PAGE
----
As where Rutherford should be buried also influences who gets what, various people see it as to their advantage that the body disappear — including someone who is willing to kill.
The obvious good gal of the movie, Carol Dunlap, played by the cheesecake-worthy Jean Parker ([11 Aug 1915 – 30 Nov 2005] of Rene Clair's The Ghost Goes West [1935 / full film] and E.G. Ulmer's Bluebeard [1944 / trailer]), an attractive and passable actress whose career never truly blossomed as was perhaps expected, convinces Tuttle to remain and guard the deceased's body. This, of course, leads to diverse macabre, mysterious, and dangerous (if not also funny) situations, some of which are close to deadly. (Others in the film are less lucky than Tuttle: the final body count of rather indiscriminately chosen victims is around three or four.)
One Body Too Many has long been in the public domain, so as disremembered as the film might be it is easily available. The copy we had, part of a low-rent 50-film package, was of course substandard and much too dark, which made it occasionally difficult to fully see what was happening. But while a better quality version would undoubtedly make for a better viewing experience on the whole, it would probably not really affect one's final perception of the movie. It is, in the end, an enjoyable but second-rate Old Dark House comedy mystery that offers nothing truly new but makes for an easy way to pass 105 minutes.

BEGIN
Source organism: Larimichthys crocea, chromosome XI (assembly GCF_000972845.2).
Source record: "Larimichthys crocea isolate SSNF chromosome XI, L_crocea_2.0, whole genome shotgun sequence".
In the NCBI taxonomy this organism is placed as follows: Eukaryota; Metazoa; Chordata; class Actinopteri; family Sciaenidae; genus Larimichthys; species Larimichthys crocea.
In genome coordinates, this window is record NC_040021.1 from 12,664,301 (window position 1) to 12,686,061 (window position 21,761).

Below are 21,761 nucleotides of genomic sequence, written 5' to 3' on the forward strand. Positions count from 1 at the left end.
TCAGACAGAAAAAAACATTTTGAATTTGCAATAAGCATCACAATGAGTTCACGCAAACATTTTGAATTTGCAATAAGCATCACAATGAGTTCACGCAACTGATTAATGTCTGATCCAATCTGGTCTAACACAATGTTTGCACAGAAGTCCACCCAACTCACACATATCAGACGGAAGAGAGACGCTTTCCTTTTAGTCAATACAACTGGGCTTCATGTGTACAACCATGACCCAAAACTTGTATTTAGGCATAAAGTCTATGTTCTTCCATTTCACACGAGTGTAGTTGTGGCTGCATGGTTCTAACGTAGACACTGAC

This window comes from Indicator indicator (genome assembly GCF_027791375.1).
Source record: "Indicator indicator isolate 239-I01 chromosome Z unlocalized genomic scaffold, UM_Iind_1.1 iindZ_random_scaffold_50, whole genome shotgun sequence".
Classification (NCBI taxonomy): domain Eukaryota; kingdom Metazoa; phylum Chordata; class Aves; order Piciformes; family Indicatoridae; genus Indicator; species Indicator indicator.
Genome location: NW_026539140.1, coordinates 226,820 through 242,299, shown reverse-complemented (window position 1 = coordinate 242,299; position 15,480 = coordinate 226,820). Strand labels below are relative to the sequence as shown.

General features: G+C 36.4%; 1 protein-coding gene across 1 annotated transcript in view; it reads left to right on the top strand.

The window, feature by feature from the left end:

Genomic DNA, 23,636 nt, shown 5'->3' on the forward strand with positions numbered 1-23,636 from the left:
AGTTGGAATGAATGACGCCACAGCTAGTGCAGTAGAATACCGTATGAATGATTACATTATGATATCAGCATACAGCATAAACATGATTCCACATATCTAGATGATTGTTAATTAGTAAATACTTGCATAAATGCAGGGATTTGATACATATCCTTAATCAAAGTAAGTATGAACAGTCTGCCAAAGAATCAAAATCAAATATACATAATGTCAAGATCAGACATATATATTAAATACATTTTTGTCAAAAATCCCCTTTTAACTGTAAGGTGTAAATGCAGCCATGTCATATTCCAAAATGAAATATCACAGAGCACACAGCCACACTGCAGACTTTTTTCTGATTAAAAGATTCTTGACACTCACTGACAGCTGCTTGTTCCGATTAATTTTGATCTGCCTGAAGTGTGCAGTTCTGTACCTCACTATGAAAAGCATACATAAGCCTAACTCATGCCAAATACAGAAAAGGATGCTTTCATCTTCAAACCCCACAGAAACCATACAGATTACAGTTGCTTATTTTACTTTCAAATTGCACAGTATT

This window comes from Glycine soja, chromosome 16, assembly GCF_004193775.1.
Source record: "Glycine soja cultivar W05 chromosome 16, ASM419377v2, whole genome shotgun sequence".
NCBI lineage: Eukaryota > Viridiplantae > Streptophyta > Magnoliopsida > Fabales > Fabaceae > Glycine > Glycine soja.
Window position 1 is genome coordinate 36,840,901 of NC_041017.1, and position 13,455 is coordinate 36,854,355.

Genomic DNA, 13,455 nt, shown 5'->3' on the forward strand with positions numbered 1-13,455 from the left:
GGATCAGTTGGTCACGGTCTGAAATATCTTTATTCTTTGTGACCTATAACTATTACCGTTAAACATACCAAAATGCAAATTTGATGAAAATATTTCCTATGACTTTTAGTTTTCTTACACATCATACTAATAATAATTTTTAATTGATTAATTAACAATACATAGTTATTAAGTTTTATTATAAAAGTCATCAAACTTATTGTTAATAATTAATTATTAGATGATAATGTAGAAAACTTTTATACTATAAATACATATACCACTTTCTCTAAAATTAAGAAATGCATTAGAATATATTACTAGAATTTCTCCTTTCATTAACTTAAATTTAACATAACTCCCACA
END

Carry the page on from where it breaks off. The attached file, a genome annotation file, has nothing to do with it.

However, while fun and peppered with some delightfully ridiculous sequences — for example: the scene where Tuttle is reading a mystery book and everything he reads also, in "real" life, happens directly behind him is fun; almost everything around the protracted scene in which he is locked in a coffin that is then sunk in a fish pond is entertaining; and the location of the body of the dead Kenneth Hopkins (character actor Lucien Littlefield ([16 Aug 1895 – 4 June 1960], who plays the doctor in the true masterpiece of all Old Dark House films, Paul Leni's The Cat and the Canary [1927 / full film]) is inspired, and the final chase and big-save scene both ridiculous (the chase) and somewhat thrilling (the final fight with the bad guy) — the movie nevertheless feels much too familiar and, by the end, a tad too long. The last, in part, because Tuttle/Haley really isn't all that engaging of a hero and way too much of what happens (as well as how the characters interact) is less convincing or funny than rote clichés of the genre — yep, the film even has the mandatory secret passageways, thunder storm, and washed-out bridge.